‘Softening the Borders’ asks viewers to consider the chaos of migration

Chairs akimbo anchor Serge Attukwei’s installation at the Moody Center

In Serge Attukwei Clottey’s new installation at Rice’s Moody Center for the Arts, dozens of different chairs are suspended from the Central Gallery’s high ceiling as though paused in flight. Were they flung up into the air or dropped from above? Feeling a sense of chaos while walking among them is the point, Clottey said.

A stack of newspapers and a tidily arranged pair of shoes underneath each of the mid-flight chairs grounds the scene of disarray and disorder, as though each pile had been neatly abandoned amidst the confusion. And along the gallery’s walls, bright yellow posters bear postage stamps and pieces of Clottey’s own passport and other travel documents.

With his installation, “Softening the Borders,” Clottey hopes to evoke the feeling of displacement he and other migrants often feel while negotiating travel abroad — especially to Western countries from African nations.

“It’s sort of a privilege, you know, to travel,” Clottey said. “But in between that privilege, we have to go through a lot of difficulties.”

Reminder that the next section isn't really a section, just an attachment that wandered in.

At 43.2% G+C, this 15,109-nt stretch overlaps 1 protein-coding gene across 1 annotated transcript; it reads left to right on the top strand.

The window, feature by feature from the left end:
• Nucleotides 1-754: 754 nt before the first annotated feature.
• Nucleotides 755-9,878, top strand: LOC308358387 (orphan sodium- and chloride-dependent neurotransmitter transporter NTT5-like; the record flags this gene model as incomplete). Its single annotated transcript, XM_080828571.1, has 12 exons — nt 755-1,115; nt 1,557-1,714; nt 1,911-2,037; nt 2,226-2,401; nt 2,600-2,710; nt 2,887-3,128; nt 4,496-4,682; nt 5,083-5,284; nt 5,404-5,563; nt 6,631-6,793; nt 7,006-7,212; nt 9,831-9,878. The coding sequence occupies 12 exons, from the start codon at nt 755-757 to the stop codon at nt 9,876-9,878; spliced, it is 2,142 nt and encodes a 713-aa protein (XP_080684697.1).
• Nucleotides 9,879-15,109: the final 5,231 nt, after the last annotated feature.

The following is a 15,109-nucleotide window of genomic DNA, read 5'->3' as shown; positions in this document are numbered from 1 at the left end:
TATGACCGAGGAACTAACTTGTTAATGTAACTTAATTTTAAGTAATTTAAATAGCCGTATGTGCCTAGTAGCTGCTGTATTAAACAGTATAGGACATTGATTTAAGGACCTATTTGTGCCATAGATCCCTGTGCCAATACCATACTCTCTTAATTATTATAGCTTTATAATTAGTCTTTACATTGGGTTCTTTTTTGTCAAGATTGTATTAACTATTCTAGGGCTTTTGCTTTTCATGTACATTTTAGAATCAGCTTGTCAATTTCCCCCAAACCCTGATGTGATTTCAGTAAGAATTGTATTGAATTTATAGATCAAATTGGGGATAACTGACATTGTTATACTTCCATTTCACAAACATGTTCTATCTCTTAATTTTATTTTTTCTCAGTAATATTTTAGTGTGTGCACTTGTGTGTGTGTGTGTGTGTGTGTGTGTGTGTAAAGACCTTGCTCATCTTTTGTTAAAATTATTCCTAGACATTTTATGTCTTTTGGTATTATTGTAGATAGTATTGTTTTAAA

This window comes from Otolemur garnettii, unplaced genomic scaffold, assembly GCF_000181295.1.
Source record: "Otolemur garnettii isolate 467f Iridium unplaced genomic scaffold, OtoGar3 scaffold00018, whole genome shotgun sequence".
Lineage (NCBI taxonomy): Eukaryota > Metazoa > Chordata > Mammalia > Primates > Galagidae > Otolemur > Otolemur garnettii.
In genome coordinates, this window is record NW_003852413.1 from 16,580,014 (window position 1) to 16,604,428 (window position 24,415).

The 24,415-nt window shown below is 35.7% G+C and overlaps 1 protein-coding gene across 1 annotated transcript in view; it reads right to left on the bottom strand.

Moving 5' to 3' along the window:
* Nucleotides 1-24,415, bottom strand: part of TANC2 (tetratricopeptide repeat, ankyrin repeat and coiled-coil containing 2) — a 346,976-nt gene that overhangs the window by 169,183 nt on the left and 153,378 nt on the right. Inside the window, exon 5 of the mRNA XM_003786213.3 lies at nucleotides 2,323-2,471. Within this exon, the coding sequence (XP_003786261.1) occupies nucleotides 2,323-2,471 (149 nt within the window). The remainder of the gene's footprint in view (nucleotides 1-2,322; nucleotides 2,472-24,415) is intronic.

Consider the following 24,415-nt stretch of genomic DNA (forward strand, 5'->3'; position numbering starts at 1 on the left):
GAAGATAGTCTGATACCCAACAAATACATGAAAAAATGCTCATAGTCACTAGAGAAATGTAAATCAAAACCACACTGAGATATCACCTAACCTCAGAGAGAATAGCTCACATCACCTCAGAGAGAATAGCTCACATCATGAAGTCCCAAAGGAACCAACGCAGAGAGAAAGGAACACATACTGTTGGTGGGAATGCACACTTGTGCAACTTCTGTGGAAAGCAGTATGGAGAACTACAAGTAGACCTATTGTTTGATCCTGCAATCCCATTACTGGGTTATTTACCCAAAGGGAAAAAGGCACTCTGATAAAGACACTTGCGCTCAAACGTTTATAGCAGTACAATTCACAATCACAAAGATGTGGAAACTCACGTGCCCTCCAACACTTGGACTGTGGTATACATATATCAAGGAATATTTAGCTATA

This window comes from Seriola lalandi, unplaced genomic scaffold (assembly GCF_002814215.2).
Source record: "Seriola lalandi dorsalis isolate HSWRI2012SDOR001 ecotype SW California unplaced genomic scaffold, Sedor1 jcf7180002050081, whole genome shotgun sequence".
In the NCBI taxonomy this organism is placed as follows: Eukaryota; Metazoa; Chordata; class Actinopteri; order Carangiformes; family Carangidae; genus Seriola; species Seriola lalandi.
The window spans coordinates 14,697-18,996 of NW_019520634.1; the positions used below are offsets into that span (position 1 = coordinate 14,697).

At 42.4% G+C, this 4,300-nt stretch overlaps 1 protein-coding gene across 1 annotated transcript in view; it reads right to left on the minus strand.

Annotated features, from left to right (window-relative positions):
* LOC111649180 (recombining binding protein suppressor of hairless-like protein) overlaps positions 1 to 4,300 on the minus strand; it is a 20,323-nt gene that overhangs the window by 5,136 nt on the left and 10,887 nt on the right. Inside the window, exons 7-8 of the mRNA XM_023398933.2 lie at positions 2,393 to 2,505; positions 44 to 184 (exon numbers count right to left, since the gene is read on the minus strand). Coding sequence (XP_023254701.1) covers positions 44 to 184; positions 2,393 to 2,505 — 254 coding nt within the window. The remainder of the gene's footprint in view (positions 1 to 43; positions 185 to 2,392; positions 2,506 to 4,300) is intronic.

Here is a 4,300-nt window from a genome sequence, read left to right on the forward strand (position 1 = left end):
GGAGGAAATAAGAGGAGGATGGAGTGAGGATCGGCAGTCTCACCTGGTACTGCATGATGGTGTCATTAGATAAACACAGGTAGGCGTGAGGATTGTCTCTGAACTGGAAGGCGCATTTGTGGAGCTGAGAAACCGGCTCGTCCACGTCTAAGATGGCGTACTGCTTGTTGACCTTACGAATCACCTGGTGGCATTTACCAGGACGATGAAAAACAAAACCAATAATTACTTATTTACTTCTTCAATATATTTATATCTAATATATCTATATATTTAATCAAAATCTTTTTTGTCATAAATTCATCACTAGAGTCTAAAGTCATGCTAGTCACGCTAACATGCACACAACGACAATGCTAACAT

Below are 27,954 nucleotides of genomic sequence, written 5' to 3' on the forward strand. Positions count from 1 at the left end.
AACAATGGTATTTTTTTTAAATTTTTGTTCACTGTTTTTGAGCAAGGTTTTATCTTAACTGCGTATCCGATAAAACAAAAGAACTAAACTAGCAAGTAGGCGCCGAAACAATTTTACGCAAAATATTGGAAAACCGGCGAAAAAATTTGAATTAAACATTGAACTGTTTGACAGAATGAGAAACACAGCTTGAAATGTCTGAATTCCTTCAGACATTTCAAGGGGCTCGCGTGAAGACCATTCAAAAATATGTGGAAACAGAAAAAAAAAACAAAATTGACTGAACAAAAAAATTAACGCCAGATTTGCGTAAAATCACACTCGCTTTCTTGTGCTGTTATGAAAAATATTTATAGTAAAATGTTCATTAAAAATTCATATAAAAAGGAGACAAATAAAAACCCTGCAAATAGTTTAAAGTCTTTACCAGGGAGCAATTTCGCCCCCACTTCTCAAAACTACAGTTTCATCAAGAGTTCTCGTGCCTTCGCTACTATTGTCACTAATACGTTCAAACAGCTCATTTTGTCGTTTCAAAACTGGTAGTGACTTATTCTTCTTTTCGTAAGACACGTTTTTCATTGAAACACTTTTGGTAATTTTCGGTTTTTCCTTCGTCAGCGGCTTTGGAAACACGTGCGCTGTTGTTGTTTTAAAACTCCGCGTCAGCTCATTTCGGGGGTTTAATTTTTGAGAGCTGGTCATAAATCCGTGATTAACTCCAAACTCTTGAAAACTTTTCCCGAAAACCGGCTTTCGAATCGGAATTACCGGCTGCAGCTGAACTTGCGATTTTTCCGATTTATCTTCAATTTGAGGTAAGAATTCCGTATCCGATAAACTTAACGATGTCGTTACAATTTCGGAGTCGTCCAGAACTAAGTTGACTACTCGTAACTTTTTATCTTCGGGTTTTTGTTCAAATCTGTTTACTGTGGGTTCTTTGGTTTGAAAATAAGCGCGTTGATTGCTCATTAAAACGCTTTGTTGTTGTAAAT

Following a successful inaugural trip to the U.S. in which he worked with universities and galleries, Ghanian artist Clottey was denied a visa the second time he applied to travel to America. In the past, he’s even missed his own shows outside of Ghana due to the difficulty of navigating the onerous visa application process.

But it’s not only his personal experiences that inform “Softening the Borders.” Traveling with an African passport is famously difficult. According to Passport Index, which ranks the world’s passports by how easy or difficult it is for holders of that passport to travel internationally, African passport holders rank near the bottom in mobility.

'Softening the Borders' is on view at the Moody Center for the Arts through May 16.

‘Softening the Borders’ is on view at the Moody Center for the Arts through May 16.

A tiny purple chair, one that perhaps belonged to a little girl, is Clottey’s favorite in the installation, reminding him in particular of the ways in which children are disproportionately affected by issues of migration.

“Yeah, it’s very depressing,” Clottey said. “But a lot of people are depressed because of the hardships they go through when they have to travel. Some of them can’t even fulfill their dreams because of that system.”

“Softening the Borders” is visible at night from outside the Moody Center, its jumble of objects demanding closer inspection. When guests visit, they’ll find that Clottey’s installation is one piece of the larger “Radical Revisionists” exhibition, in which nine other artists from Africa and the diaspora question Western hegemony and perspectives that Americans often take for granted.

“What I’m interested in as an artist is to speak out about those situations,” Clottey said. “And all those experiences of being denied become a reflection of what I’m creating. I never give up.”

“Softening the Borders” is on view at the Moody Center for the Arts through May 16.

About Katharine Shilcutt

Katharine Shilcutt is a media relations specialist in Rice University's Office of Public Affairs.